This week on VGS…
We may have to amend that title, APOLOGIES to all of you who listen regularly we will be producing our weekly shows but recently due to an overflow of awesome games (and game interviews) we have been inordinately slammed!
On VGS Andy and Dave take the first hour to of course talk about the latest releases including an impassioned plea from Andy to get Dave to JUST PLAY MARIO MAKER.
Have you had a chance to play one of the most adorable games ever made? If not, here’s the voice of Mario playing the game!
It’s a double stuffed show of excitement as we (once again) dive head first into the world of Dragon Age Inquisition. With the series (at least for the time being) reached a close with the Trespasser DLC it’s time to look back.
Unofficial spokesperson for all this Dragon Age, Ashe –LADY INSANITY herself joined the program to talk all about her experience with the game and what she felt when it was all over.
Ashe has been a Youtube/Twitch personality for quite some time focusing on expansion character based game development. As a young woman operating in a notoriously misogynistic field, Ashe explains how she was able to find her voice and how the community made that easy.
If listening to the entire show isn’t your idea of a good time you can JUST watch the interview in the video below.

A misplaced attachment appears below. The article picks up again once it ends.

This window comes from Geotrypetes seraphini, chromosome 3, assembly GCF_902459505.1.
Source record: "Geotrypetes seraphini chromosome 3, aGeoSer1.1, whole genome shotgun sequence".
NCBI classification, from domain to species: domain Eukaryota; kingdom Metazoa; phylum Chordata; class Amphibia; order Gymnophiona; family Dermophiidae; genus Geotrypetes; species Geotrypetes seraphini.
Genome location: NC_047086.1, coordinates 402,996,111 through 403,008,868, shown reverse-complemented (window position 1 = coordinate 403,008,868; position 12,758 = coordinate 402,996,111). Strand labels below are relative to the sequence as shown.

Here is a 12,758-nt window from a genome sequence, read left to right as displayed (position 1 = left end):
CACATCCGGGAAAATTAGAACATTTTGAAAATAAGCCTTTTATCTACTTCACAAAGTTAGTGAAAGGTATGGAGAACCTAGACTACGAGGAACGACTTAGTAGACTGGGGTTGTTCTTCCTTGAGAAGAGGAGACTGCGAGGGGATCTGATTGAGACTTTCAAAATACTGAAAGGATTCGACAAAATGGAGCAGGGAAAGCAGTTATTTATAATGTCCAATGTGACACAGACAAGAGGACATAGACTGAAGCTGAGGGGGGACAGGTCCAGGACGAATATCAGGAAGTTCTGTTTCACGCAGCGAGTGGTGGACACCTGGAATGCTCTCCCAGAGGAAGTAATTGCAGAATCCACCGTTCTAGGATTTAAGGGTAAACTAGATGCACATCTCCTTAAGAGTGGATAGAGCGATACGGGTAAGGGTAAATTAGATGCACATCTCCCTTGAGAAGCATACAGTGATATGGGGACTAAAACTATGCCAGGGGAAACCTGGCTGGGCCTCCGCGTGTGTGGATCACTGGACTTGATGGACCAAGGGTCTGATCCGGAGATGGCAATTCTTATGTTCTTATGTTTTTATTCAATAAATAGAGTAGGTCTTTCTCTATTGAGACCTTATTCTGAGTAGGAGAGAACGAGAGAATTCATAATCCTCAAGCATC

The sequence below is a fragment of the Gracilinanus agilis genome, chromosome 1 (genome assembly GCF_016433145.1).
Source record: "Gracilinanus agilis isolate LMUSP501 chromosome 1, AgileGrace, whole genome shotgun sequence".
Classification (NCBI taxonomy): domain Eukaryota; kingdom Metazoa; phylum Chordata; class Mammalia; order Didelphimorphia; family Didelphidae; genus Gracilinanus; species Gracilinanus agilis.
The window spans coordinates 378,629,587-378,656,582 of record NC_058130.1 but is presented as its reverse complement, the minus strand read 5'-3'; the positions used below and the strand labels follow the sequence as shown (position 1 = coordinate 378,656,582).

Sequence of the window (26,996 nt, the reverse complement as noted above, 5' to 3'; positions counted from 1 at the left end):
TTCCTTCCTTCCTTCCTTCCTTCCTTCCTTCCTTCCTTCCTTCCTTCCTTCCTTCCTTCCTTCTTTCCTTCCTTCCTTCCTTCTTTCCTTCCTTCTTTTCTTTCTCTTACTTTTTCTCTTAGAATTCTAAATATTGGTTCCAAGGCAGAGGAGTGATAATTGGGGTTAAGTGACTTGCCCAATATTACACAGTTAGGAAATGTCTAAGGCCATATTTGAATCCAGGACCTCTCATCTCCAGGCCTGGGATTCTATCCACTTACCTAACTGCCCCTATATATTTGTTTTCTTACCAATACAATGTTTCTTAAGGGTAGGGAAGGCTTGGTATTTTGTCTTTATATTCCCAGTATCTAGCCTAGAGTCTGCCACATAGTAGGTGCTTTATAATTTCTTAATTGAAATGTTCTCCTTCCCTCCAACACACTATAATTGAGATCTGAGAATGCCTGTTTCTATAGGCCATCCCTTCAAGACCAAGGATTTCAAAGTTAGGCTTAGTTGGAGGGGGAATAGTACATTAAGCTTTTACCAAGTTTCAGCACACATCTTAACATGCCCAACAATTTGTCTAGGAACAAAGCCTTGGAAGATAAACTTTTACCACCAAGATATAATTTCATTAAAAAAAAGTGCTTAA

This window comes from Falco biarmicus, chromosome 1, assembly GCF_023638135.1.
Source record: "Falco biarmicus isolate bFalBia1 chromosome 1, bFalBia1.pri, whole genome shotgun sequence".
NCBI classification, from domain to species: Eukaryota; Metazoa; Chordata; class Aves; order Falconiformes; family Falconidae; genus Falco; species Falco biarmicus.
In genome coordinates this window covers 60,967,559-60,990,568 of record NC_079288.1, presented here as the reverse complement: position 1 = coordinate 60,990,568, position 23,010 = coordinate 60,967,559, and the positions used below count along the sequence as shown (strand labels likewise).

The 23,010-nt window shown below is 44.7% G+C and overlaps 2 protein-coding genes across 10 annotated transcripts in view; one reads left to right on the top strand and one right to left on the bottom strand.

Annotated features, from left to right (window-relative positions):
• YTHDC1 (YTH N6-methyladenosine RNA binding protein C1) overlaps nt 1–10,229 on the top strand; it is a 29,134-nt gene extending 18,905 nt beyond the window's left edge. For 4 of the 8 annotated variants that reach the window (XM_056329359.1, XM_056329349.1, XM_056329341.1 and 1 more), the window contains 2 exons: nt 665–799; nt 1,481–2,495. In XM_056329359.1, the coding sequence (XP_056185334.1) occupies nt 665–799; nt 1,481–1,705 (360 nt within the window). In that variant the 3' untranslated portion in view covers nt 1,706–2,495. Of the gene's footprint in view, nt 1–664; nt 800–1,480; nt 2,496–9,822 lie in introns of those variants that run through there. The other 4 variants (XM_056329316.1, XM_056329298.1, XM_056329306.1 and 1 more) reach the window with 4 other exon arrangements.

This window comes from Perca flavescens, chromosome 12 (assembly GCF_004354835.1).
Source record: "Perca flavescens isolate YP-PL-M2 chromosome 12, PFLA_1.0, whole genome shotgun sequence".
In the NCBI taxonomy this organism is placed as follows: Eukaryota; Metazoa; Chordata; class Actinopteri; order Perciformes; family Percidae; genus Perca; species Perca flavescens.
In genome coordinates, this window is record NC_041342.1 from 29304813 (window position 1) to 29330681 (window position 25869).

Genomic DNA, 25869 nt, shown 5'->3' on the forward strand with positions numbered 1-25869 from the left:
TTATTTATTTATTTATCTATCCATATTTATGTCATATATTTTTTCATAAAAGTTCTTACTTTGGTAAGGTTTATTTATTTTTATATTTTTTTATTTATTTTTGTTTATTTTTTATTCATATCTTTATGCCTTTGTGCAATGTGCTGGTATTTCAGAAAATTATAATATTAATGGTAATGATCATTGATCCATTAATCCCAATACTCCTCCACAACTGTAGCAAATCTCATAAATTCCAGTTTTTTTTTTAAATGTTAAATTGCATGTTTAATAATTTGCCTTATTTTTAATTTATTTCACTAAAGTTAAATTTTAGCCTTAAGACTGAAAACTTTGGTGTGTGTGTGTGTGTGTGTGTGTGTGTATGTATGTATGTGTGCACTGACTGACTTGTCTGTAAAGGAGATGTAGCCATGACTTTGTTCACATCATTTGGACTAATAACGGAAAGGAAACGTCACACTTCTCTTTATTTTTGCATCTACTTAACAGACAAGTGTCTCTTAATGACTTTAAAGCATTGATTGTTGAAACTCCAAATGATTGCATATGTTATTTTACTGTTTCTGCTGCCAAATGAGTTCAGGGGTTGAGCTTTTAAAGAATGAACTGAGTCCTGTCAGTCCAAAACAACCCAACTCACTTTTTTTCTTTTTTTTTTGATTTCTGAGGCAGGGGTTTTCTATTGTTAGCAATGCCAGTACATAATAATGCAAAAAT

Part 3 of our interview with Dragon Age writer David Gaider also makes an appearance, this is a MUST listen for all DA fans.
Gaider outlines how Inquisition came to be and what the game COULD have looked like if those deep cuts weren’t made. Including his thoughts on characters like Cassandra and Dorian. Agree? Disagree?
“I really enjoy what happened with Cassandra. Cassandra in DAI was a character that I was worried would be inherently unlikable. It would be too easy to have somebody whose main focus is their faith, who could come across as being too strident and self-righteous.
Those are very unlikable qualities for the most part. So, is there a way that I could make a character that discussed faith without coming across as overly critical that your faith maybe differed from hers? Or that you didn’t have faith, that she could still acknowledge that and that didn’t threaten her faith? I wanted to see if I could approach that from a standpoint and make her an endearing, strong character. I was very happy with where that went.”